Last weekend was supposed to be all about the fiddle-di-dee, emerald pantaloons and general plastic paddywhackery and to a certain extent it was. I definitely enjoyed the craic, thats to be sure, to be sure; celebrating the lives of not one but two Saints. The first being St Patrick, that vanquisher of snakes and snaffler of shamrocks. And the second being Patricia, my Nan, who is more disposed towards profanity rather than piety. But at the grand old age of 80, she has more than earned the right to have her opinions and to wear red hats with purple clothes.

However, rather than drown myself in lakes of the black stuff at her birthday party, I decided that cider should be the drink of choice. Which was rather a daft decision indeed. Cider is lovely stuff. Happy, social, giggly, fermented apple juice that gets you dancing and cheering and chatting with great aplomb but it doesn't half deliver a hammerblow that sends you tumbling down the rabbit hole. After a healthy 4 or 5 pints of Aspalls (probably more) members of my family started to twist and morph into creatures from another, fantastical world; like dwarf extras with hair sprouting at odd angles and grinning inanely under bulbous noses. Looking like cider producers really. And then, the drunken fear began to descend.

My wife, sensing the downward spiral carted me out of the house toute suite and loaded me into the car, where apparently I rested my head on the dashboard for the entire journey home, murmuring softly. And then I woke up in the early hours, on my daughter's bedroom floor, clutching a large, cuddly caterpillar. 

Moments such as these, however surreal, do serve a purpose though and after staring back at my little girl's bright, puzzled eyes, piercing through the gloom of dawn, I decided there and then that I should leave the cider well alone in future. 

Well, for a little while at least.

Yet when I peered into the fridge later in the morning, there was still one bottle languishing there, missed and forgotten. So rather than pour the loopy water down the sink, I decided to have a crack at making an apple, cinnamon and cider cake as featured in Rick Stein's Spain. By all accounts, 'sidra' is quite popular in Northern Spain, around Asturias, Galicia and Basque country and they are partial to cooking with it as well as drinking it. And I am all for the cross-fermentation of ideas. I mean c'mon, booze in cake, whodathunk?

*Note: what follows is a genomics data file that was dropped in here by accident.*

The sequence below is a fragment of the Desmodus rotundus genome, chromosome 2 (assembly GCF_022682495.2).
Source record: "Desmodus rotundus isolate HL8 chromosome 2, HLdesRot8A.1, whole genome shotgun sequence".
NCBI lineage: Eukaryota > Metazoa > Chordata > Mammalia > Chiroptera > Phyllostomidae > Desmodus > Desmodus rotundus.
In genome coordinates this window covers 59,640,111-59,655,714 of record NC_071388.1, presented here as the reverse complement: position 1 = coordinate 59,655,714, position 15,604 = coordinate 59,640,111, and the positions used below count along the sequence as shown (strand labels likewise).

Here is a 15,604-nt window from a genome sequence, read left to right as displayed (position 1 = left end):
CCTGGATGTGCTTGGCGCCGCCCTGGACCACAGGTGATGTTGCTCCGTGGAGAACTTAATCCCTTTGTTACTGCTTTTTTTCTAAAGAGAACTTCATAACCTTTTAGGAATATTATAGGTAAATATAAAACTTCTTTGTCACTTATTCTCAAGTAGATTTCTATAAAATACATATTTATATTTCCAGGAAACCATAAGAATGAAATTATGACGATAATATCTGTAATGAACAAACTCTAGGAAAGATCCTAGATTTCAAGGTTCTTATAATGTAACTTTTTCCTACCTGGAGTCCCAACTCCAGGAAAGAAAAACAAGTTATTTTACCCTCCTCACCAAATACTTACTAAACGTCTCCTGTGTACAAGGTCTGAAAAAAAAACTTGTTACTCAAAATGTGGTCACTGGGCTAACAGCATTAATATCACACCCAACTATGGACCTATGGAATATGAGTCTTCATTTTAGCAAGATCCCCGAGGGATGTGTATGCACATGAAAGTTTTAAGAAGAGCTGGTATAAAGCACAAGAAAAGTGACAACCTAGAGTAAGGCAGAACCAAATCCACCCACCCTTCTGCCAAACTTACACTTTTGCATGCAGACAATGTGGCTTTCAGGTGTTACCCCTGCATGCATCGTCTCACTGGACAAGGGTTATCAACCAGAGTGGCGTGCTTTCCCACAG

I am not a cakey-bakey sort of person but this was certainly very easy to make. If I had to tweak the recipe, I would suggest baking it for slightly longer, on a lower oven and maybe using a little bit more cider in the sponge. Not that it really needs it, the cake is moist and tart enough as it is, I am just thinking of removing the temptation some more. Still, give this dense, sweet, apple treat a go as it will definitely lift the spirits; especially since the weather remains to be so cold, inclement and poxy.

As for lifting another glass of cider, I think I am going to wait until the summer when I next do that. 

Apple, Cinnamon and Cider Cake

Filling
3 large dessert apples
3 tbsp cider
half tsp of ground cinnamon
40g caster sugar
1 tsp vanilla extract
3 tbsp double cream

Sponge
175g butter
75g light soft brown sugar
75g caster sugar
3 medium free range eggs, lightly beaten
150g plain flour
half tsp of ground cinnamon
1 tsp of baking powder
50g ground almonds
1-2 tbsp of cider

Glaze
300ml of cider
6 tbsp of icing sugar

Method
Preheat the oven to 190C and grease the inside and base of a round 23cm loose-bottomed or clip-sided cake tin.

Quarter, core and peel the apples and slice them thinly into a bowl. Stir in the cider, cinnamon, sugar, vanilla extract and the cream.

For the sponge, cream the butter and the sugars together in a mixing bowl until light and fluffy. Gradually beat in the eggs, adding a tablespoon of flour with the last couple of additions to prevent curdling. Strain off any liquid from the apple mix and pour into the sponge mixture, beating in well with a spoon. Then sift in the flour, cinnamon and baking powder and gently fold in. Stir in the ground almonds and enough cider to give a 'dropping' consistency.

Spoon half the sponge mixture into the prepared tin and scatter over half the apples in a thin even layer. Spoon over the remainder of the sponge mixture and then scatter over the top, the remaining apple slices. Sprinkle lightly with a teaspoon of sugar.

Place on the middle shelf of the oven and bake for about 50 minutes until a deep golden brown and cooked through. A skewer pushed into the centre of the cake should come away clean but if it needs cooking further, place some foil over the top of the tin to prevent catching and bake for a further 10 minutes.

Once cooked, leave to cool in the tin for 10 minutes, then remove from tin and leave to cool further.

For the glaze, pour the cider into a small pan and boil rapidly until reduced to 2 tablespoons. Tip into a small bowl and leave to cool. Beat in the icing sugar and drizzle over the cake and leave for a few minutes to set. 

Serve cut into wedges.

 
Cakey-bakey ingredients
Handling eggs
Bad cider
Good apples

Cake

Sunday, 17 March 2013

Happy St. Patrick's Day